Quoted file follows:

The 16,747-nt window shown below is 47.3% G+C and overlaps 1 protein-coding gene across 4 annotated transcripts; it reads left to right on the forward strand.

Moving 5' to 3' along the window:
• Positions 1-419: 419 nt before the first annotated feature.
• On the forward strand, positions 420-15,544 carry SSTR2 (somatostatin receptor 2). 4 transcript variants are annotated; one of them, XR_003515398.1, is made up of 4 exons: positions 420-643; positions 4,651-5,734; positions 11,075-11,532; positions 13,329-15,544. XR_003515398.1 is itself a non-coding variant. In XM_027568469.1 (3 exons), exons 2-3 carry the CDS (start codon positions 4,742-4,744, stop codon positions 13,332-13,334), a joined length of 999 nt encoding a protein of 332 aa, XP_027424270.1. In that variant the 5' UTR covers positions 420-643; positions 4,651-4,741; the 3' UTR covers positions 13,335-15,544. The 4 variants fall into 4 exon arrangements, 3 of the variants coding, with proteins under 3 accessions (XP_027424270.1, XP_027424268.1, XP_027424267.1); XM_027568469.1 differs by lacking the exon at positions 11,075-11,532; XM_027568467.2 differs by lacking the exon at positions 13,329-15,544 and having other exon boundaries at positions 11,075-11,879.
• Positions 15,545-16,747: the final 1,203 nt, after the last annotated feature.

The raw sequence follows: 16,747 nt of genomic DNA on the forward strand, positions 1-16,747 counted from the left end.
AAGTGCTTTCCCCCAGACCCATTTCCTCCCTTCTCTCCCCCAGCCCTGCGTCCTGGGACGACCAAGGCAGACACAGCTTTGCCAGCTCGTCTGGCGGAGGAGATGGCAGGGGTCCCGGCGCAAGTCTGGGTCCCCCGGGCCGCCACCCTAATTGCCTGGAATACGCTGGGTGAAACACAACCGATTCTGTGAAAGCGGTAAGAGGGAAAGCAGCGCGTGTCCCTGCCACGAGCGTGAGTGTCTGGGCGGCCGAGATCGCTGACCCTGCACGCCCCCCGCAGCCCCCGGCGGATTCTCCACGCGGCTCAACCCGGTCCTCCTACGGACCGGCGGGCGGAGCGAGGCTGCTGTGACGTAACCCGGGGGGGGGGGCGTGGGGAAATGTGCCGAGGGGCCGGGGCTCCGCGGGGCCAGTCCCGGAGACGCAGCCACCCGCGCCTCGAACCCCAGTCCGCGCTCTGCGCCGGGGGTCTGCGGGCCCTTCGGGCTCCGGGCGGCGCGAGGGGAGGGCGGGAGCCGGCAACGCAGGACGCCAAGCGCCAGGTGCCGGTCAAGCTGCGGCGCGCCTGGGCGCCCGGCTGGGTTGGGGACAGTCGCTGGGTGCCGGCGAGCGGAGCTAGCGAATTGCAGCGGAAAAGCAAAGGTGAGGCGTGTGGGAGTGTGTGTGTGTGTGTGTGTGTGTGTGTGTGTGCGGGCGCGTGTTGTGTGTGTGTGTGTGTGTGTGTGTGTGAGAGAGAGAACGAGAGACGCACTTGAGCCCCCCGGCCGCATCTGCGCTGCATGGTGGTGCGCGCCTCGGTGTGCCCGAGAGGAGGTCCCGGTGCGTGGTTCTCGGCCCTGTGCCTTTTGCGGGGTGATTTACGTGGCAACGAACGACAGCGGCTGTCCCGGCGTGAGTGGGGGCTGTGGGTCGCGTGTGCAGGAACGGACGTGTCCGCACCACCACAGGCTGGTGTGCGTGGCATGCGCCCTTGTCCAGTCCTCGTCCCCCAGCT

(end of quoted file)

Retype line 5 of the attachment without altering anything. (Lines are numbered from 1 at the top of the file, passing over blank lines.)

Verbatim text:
• Positions 15,545-16,747: the final 1,203 nt, after the last annotated feature.